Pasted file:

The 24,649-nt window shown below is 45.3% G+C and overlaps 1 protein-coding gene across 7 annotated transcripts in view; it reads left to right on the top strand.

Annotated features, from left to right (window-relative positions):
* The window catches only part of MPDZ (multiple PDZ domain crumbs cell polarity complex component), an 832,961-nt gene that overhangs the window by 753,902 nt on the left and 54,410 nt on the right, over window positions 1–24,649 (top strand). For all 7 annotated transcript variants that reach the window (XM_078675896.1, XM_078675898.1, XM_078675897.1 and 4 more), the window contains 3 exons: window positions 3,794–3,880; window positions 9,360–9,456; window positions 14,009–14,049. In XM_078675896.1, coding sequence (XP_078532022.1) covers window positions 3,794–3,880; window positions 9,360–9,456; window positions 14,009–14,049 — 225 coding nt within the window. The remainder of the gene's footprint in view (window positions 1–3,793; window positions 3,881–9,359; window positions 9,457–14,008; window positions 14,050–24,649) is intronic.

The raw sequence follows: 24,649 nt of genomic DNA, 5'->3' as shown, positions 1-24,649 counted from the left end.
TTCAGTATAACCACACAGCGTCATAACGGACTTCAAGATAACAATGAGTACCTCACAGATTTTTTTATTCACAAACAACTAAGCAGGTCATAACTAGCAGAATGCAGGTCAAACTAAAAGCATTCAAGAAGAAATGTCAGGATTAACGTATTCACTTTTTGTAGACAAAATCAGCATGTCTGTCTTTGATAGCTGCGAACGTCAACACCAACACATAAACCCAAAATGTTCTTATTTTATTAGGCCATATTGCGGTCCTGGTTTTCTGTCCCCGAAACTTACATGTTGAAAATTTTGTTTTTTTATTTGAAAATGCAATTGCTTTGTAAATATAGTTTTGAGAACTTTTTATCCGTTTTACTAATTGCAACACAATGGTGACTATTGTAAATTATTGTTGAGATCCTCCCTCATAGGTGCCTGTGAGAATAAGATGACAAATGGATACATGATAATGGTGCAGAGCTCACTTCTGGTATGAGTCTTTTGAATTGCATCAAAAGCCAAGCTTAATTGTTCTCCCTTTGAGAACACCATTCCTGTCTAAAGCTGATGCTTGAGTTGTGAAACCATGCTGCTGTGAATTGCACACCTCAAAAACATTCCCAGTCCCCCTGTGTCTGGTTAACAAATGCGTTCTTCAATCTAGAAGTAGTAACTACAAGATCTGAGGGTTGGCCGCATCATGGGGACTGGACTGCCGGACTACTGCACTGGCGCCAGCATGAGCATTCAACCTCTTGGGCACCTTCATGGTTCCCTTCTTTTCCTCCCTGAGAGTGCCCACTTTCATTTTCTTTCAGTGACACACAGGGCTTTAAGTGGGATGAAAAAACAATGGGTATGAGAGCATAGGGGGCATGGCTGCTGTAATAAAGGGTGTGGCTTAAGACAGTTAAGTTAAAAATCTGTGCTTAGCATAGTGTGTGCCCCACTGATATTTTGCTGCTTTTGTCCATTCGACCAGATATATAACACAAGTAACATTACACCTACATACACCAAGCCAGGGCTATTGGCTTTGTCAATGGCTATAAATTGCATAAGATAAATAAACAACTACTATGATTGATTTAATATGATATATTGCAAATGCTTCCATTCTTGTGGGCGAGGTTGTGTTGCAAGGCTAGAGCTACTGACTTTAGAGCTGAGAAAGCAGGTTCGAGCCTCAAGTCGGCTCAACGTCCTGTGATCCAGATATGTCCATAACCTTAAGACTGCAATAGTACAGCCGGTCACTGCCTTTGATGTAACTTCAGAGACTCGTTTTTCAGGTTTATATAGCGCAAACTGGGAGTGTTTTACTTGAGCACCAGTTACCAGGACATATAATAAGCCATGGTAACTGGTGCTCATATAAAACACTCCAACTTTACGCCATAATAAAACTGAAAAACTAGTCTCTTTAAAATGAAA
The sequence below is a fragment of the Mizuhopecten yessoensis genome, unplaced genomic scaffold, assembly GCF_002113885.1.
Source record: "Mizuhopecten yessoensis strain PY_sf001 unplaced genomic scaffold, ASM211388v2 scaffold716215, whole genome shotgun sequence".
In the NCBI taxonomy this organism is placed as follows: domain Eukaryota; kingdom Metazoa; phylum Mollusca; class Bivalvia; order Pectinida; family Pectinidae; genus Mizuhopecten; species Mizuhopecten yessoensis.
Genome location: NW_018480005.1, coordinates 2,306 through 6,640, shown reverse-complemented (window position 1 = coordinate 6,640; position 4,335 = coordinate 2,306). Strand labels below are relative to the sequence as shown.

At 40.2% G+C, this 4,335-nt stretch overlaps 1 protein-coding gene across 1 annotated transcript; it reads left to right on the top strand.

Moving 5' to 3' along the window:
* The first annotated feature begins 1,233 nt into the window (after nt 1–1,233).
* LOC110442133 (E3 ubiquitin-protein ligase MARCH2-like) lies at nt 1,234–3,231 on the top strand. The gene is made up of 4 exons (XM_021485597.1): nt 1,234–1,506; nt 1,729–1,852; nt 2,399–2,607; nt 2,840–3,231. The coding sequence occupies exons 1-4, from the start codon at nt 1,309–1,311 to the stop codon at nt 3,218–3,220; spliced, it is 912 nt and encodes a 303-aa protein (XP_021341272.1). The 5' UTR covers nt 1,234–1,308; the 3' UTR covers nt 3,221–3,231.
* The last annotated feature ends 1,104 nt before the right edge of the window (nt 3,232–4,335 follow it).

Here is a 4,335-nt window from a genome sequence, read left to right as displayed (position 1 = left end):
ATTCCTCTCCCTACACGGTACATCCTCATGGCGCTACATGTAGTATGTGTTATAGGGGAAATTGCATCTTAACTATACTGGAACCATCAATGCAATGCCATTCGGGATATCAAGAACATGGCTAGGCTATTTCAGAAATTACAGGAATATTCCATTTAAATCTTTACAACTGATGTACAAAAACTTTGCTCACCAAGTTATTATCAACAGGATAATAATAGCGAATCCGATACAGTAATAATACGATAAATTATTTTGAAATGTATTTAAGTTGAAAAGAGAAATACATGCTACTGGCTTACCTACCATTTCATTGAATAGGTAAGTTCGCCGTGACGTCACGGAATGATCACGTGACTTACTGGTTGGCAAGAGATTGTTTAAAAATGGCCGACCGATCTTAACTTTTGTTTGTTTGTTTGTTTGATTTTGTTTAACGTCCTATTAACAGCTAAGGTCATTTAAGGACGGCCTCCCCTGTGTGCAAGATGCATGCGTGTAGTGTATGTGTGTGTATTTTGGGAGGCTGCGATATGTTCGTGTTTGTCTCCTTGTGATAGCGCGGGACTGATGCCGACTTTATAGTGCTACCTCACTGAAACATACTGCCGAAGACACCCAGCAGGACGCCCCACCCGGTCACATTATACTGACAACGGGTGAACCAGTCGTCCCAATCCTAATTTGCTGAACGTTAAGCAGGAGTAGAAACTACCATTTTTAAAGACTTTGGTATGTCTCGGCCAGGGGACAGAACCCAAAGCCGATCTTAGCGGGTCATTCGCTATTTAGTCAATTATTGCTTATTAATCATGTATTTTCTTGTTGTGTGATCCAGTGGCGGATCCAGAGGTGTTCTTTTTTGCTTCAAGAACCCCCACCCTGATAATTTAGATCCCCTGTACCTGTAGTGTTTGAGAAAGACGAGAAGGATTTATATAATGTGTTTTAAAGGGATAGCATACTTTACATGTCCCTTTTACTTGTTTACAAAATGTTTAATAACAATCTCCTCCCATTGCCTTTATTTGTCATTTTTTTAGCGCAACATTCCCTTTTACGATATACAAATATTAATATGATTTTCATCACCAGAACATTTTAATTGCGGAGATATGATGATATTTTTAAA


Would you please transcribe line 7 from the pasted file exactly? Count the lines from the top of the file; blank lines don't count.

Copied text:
Source record: "Mizuhopecten yessoensis strain PY_sf001 unplaced genomic scaffold, ASM211388v2 scaffold716215, whole genome shotgun sequence".